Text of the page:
our history

xxx
The original shop
xxx
Mari Watts Hitchcock (left) and her sister Lib Schley

A Short History of The Magic Shop

By Georgie Schley

Inspired by a childhood filled with fairies, “where magical things happened,” and the World War II necessity of making your own toys, sisters Lib Schley and Mayor Watts Hitchcock opened The Magic Shop in 1947. The original store was in two separate houses on Main Street, Oldwick, on their mother’s, Mrs. David Boies, property. One was a 1773 clapboard house and the other an early 1800s General Store. The houses were among the oldest in the town, part of the Henry Miller farm. In the 1950’s they were connected, as they are today.

“We began with the idea of finding and creating toys that expressed the joy and wonder of a child’s world,” said Mayor Watts Hitchcock. Castles and play barns which turned into children’s desks, made by craftsman Freddie Foster, were their first creations. The proceeds went to charity, first the Hunterdon Medical Center in Flemington, and two years later to Bonnie Brae, a residential treatment center for youth at risk in Liberty Corner. Reeve Schley, Jr. was one of the Founders of the Medical Center and his mother was an early and critical supporter of Bonnie Brae.

Soon came the idea for an Easter rabbit hole, a make believe village in the attic and a slide down the old staircase. “As a child, I was fascinated by ‘Alice in Wonderland,'” said Mrs. Schley. “I remembered the Mad Hatter, The March Hare and other characters Alice saw when she slid into the rabbit hole in her garden and thought it would be wonderful if real children could walk with Alice.”

Along with the annual Easter event of the rabbit hole, Santa came at Christmas time. A horse drawn sleigh took the children to the tinsel decorated barn. Elves, dressed in red tights and hats with bells, led them into a stall where Santa was surrounded by packages. Mrs. Schley and Mrs. Watts, dressed in fur trimmed folk costumes from Europe, helped children onto the pony sleigh and served hot chocolate and anise cookies.

When the shop was destroyed by fire in 1966, Santa moved temporarily to the Far Hills Center, and instead of a horse drawn sleigh, he arrived by helicopter. That year, Santa was afraid of flying, so fortified himself with Christmas cheer before he took off from a farmer’s field. Dressed in their fur costumes, Mrs. Schley and Mrs. Watts watched Santa’s flight from their car. An approaching policeman asked what they were doing. “Can’t you see we are Mrs. Claus and the Good Fairy?” they replied.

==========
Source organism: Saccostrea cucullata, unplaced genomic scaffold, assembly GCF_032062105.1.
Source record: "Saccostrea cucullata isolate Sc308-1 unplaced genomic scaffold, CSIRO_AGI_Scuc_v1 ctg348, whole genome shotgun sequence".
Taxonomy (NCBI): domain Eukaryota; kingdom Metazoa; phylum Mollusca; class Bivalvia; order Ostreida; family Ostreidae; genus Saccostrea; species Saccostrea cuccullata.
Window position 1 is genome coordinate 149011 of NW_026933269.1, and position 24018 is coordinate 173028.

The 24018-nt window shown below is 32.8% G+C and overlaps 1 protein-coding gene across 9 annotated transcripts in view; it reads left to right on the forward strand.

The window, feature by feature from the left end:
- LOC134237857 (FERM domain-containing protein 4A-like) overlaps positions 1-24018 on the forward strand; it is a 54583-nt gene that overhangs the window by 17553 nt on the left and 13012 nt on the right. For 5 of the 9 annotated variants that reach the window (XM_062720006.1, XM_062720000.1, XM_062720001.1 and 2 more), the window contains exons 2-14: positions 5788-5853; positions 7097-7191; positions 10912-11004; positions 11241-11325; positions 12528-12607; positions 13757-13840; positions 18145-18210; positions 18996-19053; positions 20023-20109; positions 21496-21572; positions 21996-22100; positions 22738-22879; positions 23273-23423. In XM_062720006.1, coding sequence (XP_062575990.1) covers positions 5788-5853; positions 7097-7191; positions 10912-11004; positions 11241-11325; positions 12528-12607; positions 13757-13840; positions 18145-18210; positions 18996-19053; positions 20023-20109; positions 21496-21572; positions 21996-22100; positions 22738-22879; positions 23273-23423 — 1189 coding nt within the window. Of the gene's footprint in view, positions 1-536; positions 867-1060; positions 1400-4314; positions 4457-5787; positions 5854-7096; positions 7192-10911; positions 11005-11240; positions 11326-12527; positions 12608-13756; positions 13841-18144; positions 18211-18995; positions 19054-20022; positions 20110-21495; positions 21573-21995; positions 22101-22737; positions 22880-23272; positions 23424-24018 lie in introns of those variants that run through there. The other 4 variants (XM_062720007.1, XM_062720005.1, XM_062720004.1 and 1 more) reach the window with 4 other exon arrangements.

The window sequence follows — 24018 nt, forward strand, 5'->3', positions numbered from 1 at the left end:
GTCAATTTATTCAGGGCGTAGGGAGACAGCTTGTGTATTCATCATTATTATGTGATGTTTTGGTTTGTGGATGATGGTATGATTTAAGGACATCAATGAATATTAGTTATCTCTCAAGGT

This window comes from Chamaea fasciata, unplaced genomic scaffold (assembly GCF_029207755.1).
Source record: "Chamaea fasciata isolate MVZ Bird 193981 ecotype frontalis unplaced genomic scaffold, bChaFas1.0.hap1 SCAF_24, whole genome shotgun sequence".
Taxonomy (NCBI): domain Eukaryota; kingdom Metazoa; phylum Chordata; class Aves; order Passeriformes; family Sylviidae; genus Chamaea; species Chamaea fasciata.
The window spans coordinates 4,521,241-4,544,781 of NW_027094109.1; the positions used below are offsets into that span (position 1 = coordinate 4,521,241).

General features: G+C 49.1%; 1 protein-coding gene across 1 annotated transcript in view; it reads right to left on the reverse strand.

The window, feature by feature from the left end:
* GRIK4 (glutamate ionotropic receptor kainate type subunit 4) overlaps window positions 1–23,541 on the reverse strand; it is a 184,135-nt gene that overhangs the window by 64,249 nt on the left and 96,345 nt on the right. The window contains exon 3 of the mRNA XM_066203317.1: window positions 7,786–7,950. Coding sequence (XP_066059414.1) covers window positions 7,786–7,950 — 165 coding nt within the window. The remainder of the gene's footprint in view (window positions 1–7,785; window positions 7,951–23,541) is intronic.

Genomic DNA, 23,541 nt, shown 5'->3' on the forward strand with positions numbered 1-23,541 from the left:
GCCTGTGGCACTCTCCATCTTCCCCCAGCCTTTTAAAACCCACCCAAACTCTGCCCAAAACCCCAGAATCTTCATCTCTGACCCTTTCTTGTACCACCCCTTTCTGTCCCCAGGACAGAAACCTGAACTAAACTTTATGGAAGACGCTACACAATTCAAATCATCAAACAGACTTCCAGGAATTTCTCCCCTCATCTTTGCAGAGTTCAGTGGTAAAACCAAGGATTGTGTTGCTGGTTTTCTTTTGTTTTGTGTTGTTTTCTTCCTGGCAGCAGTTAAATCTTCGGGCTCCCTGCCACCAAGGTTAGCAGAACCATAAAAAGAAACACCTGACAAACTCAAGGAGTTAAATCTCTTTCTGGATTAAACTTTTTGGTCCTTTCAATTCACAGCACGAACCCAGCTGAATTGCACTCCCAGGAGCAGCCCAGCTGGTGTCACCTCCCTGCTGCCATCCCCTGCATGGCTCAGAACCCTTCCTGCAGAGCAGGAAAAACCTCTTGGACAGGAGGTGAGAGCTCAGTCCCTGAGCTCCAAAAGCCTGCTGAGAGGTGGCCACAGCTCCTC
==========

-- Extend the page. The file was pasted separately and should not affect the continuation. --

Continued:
In the 1960s Mayor Watts moved to England and began sending antiques to the shop. Peggy Pulleyn of Oldwick hand painted Beatrix Potter rabbits on children’s clothes and furniture. Two carousel animals, a rooster and a dog, were bought at a local auction for $75 each. For years they were used in the shop as decoration, sometimes outside in the snow and rain, other times inside for Easter. The rooster was dated 1895 and eventually was discovered to be one of only four known made by French carousel maker, Denzel. It sold at Sotheby’s in 1989 for a record $158,000. The proceeds went to finish Bonnie Brae’s capital campaign to build the McNally Center.

Over the years celebrities have come to buy unique handmade gifts or slide down the rabbit hole. John John and Caroline Kennedy, and Pete Conrad, the third man to walk on the moon, were among them. It was at closing time in the ’60s when Mrs. Schley saw Jackie Kennedy coming up the walk towards the shop. “What am I going to say to her?” raced through her mind. “Shall I mention the friends we have in common? No, she wants to be unrecognized. Jackie, come in” she said, as she flung open the door.

The shop is still a family endeavor. Lib Schley’s son, Reeve, an artist and teacher, and wife, Georgie, now own it. Mayor Watts’ daughter-in-law, Claudia works there two days a week and Mai Watts still wears the fur trimmed costume of her mother, when she helps with Santa. The team of dedicated and talented staff and longtime volunteers makes it special. A ’70s note from a Christmas elf says it all. “The shop has a very particular personality which one really comes to love and doesn’t forget. When I am back in town, I will come to visit you.”